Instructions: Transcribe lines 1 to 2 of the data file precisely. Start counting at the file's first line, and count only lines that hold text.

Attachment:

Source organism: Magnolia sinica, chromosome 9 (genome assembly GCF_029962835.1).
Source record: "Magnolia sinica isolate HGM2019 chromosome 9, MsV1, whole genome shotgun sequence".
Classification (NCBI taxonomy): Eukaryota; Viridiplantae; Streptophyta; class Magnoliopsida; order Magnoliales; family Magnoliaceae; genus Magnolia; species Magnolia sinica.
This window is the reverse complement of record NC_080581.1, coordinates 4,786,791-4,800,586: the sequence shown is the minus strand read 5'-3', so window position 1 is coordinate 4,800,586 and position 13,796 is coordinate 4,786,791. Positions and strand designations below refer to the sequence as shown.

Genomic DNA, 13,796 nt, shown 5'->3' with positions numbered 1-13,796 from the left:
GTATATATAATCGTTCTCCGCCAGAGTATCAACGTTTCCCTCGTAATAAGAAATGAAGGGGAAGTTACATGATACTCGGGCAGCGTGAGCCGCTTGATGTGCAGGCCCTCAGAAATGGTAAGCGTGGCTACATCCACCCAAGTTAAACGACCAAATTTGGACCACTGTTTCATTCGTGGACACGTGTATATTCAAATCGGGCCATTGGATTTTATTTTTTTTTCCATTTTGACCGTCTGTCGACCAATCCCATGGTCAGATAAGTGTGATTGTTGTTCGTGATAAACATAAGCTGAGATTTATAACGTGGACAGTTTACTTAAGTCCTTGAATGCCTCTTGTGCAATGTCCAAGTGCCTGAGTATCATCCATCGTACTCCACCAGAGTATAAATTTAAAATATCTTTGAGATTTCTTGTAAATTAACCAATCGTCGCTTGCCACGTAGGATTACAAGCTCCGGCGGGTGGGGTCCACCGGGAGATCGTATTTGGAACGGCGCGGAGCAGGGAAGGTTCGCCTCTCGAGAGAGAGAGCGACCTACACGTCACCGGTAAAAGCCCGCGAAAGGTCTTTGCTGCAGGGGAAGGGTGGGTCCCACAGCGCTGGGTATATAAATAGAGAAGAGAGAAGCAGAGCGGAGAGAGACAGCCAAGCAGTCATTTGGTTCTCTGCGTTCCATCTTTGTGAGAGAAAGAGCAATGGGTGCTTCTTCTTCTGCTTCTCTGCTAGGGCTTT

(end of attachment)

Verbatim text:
Source organism: Magnolia sinica, chromosome 9 (genome assembly GCF_029962835.1).
Source record: "Magnolia sinica isolate HGM2019 chromosome 9, MsV1, whole genome shotgun sequence".